My Family Table: A Passionate Plea for Home Cooking

Image of My Family Table: A Passionate Plea for Home Cooking
Author(s): 
Release Date: 
November 1, 2011
Publisher/Imprint: 
Andrews McMeel Publishing
Pages: 
272
Reviewed by: 

John Besh doesn’t mince words. Making a “passionate plea” in his introduction to My Family Table, he writes of his alarm at the “terrifying wasteland of food options” sprawling between home kitchen stoves and restaurants. Bemoaning high-salt, high-sugar packaged foods, drugged-up meat, and pesticide-laden produce, he calls fast-food options “the devil’s work.”

And, he says (while acknowledging that he is part of the problem): “I worry that the more cooking becomes entertainment and a spectator sport (instead of a family activity) and the more we fetishize celebrity chefs, the awful result is that we discourage folks from even setting foot in their kitchens. More and more, I’m concerned that by glamorizing chefdom, we turn off the very thing we seek to promote: getting people excited about cooking dinner.”

Does this book help to turn that around? Well, at least somewhat. Despite Mr. Besh’s attempts to gin up the excitement, his book may not strike his audience as thoroughly useful for everyday cooking.

Depending, of course, on who’s in that audience. This cookbook, like many today, leaves this reviewer wondering exactly what readers were the target.

Novice cooks? The book isn’t quite basic enough in most of the recipes for today’s novices—who, in an admittedly grand generalization, are truly completely new to the kitchen, lacking even the basic understanding earlier generations would get from watching mothers and grandmothers cook.

Self-professed foodies? These tend to be, in another grand generalization, either people who think they “know food” based only on much experience eating out, or people who take their cooking and ingredients very, very seriously, for whom this books would strike the right philosophical notes but be far too basic.

Because, at their heart, these recipes are pretty basic comfort food, sometimes with a flavor twist. They do make good food, and, if a home cook is able to practice one of the methods Mr. Besh preaches—cooking something big for Sunday dinner (pork roast, roasted chicken, a big ham or chuck roast), then using the leftovers for weeknight suppers—they will ease the nightly cooking burden somewhat. Cooks who can’t, however, may find many of the recipes, which rely on previously prepared ingredients, frustrating and less useful.

Not that the whole book follows that method; other chapters include “dinner from a cast-iron pot,” with such recipes as braised brisket and coq au vin. Here again, though, one of the recipes that looks appealing and relatively quick—pork and sausage jambalaya—relies on cooked pork shoulder from the previous chapter.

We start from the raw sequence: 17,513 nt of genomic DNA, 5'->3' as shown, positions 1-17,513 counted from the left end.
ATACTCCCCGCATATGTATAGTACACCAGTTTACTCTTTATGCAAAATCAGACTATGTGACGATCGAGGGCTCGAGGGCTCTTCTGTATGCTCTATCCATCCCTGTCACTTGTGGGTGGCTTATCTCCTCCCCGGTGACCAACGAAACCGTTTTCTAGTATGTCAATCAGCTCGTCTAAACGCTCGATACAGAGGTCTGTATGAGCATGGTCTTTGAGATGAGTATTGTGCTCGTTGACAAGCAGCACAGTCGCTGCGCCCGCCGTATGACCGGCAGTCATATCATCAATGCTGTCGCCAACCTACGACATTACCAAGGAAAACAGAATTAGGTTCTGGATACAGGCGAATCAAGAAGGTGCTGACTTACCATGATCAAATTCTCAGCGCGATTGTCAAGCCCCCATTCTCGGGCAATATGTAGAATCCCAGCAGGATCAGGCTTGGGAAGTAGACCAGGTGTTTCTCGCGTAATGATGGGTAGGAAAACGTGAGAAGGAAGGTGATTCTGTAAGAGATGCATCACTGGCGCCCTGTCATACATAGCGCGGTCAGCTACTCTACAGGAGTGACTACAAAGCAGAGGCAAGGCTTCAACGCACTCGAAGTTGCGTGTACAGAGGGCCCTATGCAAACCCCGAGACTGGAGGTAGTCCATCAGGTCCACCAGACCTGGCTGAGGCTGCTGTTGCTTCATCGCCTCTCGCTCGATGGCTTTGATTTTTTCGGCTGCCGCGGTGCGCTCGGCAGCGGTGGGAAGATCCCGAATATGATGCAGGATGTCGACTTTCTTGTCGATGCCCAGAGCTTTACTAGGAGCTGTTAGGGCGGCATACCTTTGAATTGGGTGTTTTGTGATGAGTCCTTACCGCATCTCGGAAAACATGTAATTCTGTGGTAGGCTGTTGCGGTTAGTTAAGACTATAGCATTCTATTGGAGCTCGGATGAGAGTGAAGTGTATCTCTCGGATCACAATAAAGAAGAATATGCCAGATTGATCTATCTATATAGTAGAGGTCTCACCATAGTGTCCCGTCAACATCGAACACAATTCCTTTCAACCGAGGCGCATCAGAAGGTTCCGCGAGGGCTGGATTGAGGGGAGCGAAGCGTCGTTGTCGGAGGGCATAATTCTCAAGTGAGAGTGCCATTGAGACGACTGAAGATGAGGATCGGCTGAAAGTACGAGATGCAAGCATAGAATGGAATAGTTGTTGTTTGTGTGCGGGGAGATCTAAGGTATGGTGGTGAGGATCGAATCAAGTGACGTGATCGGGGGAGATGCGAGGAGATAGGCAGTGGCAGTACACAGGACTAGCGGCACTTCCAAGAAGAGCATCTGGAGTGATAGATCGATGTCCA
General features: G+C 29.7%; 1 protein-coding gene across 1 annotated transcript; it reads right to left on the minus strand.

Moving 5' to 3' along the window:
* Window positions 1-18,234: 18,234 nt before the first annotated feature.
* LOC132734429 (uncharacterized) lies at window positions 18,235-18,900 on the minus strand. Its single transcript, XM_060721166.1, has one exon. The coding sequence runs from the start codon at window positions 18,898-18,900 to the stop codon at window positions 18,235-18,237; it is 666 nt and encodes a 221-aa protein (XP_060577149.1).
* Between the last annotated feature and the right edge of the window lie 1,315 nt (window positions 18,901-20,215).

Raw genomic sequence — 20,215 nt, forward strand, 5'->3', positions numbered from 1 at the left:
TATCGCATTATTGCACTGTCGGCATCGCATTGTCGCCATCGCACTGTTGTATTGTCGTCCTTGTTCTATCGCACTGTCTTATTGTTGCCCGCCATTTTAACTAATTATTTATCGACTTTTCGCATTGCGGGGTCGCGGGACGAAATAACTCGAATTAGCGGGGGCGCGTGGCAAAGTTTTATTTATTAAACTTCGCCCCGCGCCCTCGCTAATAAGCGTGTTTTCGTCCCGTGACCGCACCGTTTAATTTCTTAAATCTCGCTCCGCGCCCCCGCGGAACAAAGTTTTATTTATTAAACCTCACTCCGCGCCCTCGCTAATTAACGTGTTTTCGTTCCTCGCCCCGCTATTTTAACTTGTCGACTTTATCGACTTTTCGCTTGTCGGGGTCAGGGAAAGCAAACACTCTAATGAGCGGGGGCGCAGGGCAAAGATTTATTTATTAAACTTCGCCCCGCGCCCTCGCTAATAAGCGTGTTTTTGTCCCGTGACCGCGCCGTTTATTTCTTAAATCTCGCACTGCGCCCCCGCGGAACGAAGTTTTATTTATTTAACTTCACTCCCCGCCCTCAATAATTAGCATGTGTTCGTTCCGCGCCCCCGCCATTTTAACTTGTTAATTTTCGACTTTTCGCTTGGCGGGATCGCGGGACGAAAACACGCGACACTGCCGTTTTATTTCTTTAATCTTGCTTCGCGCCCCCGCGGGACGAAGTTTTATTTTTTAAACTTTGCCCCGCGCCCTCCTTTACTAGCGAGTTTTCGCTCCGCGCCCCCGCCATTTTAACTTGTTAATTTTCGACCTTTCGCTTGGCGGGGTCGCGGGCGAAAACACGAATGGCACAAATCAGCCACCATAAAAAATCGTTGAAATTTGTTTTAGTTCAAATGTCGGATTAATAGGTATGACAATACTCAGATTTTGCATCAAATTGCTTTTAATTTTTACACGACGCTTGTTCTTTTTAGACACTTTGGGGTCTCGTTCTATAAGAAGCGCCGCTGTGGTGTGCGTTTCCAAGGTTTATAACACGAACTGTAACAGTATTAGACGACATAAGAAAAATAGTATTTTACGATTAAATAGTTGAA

And not all of the recipes are about getting supper on the table; other chapters include breakfast, seafood, “barbecue wisdom,” classics including fried chicken, “jazz brunch,” holiday recipes, and desserts. Recipes run the gamut from fried eggs to an entire smoked suckling pig.

As do many of the recipes throughout the book, desserts stick to Southern standards, such as chess pie, lemon icebox pie, rice pudding, blueberry cobbler, and hummingbird cake topped with a seriously rich icing (1 pound of butter and a half-pound of cream cheese). A tested blackberry cheesecake recipe, in which a plain cheesecake layer covers a layer made purple with pureed berries, offers an example of one recipe that seems geared neither toward brand-new cooks nor toward experienced ones: the recipe is quite basic, despite the slight difference of having two layers of cheesecake, but fails to tell a novice baker how to tell when the cheesecake is done, saying simply “bake one hour, until the topping is set. (Additionally, the photo doesn’t match the recipe; it appears to have another layer on top, like a separate sour cream or whipped cream layer—but this is not noted in the recipe.)

Mr. Besh provides a list early in the book of essential pantry ingredients, with a caveat at the beginning about not worrying too much about ingredients or complicated techniques. It’s an interesting, seemingly somewhat quirky list, and not all are easily bought; still, Mr. Besh provides good reasons for the inclusion of each item. Most are store-bought, but a few, such as chicken stock and a cherry tomato sauce, refer to recipes. (One complaint: for such recipes as that tomato sauce, Mr. Besh talks about enjoying both freezing and canning the recipe—but fails to give instructions on canning.) An ingredient he leaves out, but uses repeatedly, is five-spice powder, one of the flavor twists that elevates many of the recipes.

For all his professed ease with cooks who don’t worry about ingredients too much, readers may wonder how much Mr. Besh means it, when he emphasizes organic ingredients, points out the provenance of many, and notes that he raises his own beef. Not everyone has means or access to do any such thing, of course. Nor does everyone have the lovely photo settings on the bayou, the photogenically mussed children, or the time to do all Mr. Besh recommends—the book may leave many cooks wondering how to live up to the standards set here.

But for cooks who understand the very basics of the kitchen, and those who need a reminder of how to cook both basic and somewhat more complex recipes (mostly Southern but wandering through some far-flung spots such as Asia and Germany), My Family Table may offer just the right back-to-basics preaching combined with chef-kissed basic recipes, such as tomato soup and grilled cheese sandwiches—prepared with homemade cherry tomato sauce and a touch of sambal chili paste for the soup, and sandwiches made with pecan-baked ham.